Wednesday’s Words of Wisdom (And Whimsy)

Posted on September 20, 2023 under Wednesday’s Words of Wisdom with no comments yet

Fallen warrior


“I think that I shall never see,

A poem lovely as a tree.

A tree whose hungry mouth is prest,

Against the earth’s sweet flowing breast;

A tree that looks at God all day,

And lifts her leafy arms to pray;

A tree that may in summer wear,

A nest of robins in her hair;

Upon whose bosom snow has lain,

Who intimately lives with rain.

Poems are made by fools like me,

But only God can make a tree.

Trees- Joyce Kilmer

I received a message a week or so ago from my brother. It was sad news, tragic, actually. He was calling to let me know about the death of an old friend. This was a dear friend who brought a lot of joy and comfort to many of us in our youth. This friend was sturdy, upstanding and graceful. He was with us through thick and thin, good weather and bad. We thought that he was ageless. That is, until someone took a chainsaw to him.

I’m not sure of the age of the magnificent chestnut tree that graced the grounds of the former CJFX radio station but many of us think it has been around for over 100 years.

If only that tree could talk.

Do you remember climbing trees in your youth? Of course, you do because that was a common form of play decades ago when one had to make their own fun. Learning how to climb a tree was a rite of passage. We climbed apple trees to pick off the fruit. Some of these apples were akin to the “nectar of the gods” while others were sour and tart and induced stomach aches. We climbed spruce trees and arrived back home with spruce gum on our hands and the wonderful smell of the outdoors. We saw partridges but none in pear trees!

Some of us had the good fortune to grow up near a forest. Just a few steps from our backyard, we could meander a few steps through a field and then enter a magical place filled with trees, dreams and adventures. We built forts and tree houses, imagining that we were early explorers. When we got tired, we simply lay down on a bed of moss. A peanut butter and jam sandwich tasted every bit as good as steak and lobster. Fresh air and the great outdoors made everything taste better.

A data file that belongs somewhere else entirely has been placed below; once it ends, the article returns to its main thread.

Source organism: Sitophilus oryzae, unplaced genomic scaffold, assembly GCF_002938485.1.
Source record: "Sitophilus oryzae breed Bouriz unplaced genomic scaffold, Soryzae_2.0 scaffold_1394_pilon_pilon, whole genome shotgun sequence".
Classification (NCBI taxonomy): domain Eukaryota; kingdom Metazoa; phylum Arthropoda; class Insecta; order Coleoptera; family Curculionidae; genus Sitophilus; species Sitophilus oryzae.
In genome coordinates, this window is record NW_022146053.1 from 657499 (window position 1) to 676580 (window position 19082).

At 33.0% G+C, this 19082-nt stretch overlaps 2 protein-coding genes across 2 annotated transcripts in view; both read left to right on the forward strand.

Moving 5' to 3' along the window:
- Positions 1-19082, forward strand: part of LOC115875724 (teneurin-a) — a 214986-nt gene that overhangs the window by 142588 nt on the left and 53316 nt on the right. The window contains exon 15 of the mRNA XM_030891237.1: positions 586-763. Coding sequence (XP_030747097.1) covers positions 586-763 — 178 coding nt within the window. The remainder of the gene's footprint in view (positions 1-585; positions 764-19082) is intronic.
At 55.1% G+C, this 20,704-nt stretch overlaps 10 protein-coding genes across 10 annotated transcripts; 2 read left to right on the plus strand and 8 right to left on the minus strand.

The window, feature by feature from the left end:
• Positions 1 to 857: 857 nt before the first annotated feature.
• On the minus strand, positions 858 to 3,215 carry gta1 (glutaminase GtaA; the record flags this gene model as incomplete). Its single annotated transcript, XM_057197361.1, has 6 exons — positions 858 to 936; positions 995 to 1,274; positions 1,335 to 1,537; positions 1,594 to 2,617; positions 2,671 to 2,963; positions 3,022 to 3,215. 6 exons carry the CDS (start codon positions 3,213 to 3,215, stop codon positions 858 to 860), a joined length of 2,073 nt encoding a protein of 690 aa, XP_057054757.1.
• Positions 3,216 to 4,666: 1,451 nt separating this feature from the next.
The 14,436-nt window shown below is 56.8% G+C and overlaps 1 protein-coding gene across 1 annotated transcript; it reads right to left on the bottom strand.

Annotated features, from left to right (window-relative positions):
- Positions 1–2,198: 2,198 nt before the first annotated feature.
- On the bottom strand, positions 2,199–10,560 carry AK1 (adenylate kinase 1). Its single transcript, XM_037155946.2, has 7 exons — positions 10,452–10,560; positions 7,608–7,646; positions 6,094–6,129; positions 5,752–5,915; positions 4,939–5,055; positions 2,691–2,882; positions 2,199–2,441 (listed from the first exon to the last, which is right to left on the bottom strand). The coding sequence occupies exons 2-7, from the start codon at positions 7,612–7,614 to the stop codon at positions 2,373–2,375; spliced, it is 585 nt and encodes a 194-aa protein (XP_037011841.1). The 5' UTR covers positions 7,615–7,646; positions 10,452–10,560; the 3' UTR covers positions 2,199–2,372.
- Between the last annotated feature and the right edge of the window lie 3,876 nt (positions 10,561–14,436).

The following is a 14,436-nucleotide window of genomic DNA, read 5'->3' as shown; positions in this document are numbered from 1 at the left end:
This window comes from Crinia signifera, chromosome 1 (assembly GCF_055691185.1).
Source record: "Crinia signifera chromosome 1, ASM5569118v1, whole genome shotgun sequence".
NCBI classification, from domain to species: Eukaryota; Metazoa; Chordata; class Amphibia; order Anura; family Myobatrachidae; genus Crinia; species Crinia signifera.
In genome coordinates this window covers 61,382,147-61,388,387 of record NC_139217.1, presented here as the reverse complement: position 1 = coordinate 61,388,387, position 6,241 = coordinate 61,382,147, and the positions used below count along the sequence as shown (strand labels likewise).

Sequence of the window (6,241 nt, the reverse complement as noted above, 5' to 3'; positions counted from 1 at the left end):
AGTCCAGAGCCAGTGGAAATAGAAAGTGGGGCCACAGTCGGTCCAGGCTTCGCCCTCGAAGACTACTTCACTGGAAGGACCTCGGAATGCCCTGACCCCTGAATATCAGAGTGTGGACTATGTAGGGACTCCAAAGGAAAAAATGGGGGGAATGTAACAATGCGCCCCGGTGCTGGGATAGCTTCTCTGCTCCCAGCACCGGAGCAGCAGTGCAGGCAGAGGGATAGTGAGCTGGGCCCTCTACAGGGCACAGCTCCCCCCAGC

Of course, you need trees to play a proper game of tag.

Later in life, these same woods, a mere handful of paces from our high school, provided a quiet place for budding romances and the first few drags of an illicit cigarette. If you needed time to yourself, there was plenty of space to go off on your own to ponder the mysteries of life. There were even small hills where one could go for a sleigh ride. For those foolish enough to dabble in teenage love, some wise scribe penned these profound words:

“John and Mary, sitting in a tree,


First comes love, then comes marriage,

Then comes baby in the bay carriage.”

And, yes, we climbed chestnut trees. We didn’t climb them to secure ripened chestnuts as these fell to the ground with their prickly overcoats. Once we extricated the smooth brown chestnuts, we made chestnut necklaces. Are these still in vogue? We climbed chestnut trees because they were massive and had large limbs, providing the perfect lookout.

The chestnut tree at the top of Kirk Street provided shade from sweltering summer sun and we often sat under it to ride out a thunder and lightning storm. In many ways, the tree felt like an older brother, a protector of sorts.

And now it is no more. It is one thing to lose trees in a hurricane (Thanks Fiona), but to have a healthy tree cut down is a head scratcher.

And very sad.

It takes so long for a tree to grow and such a short time to reduce it to sawdust.

They can remove the trees, but the memories will last forever.

Have a great weekend.

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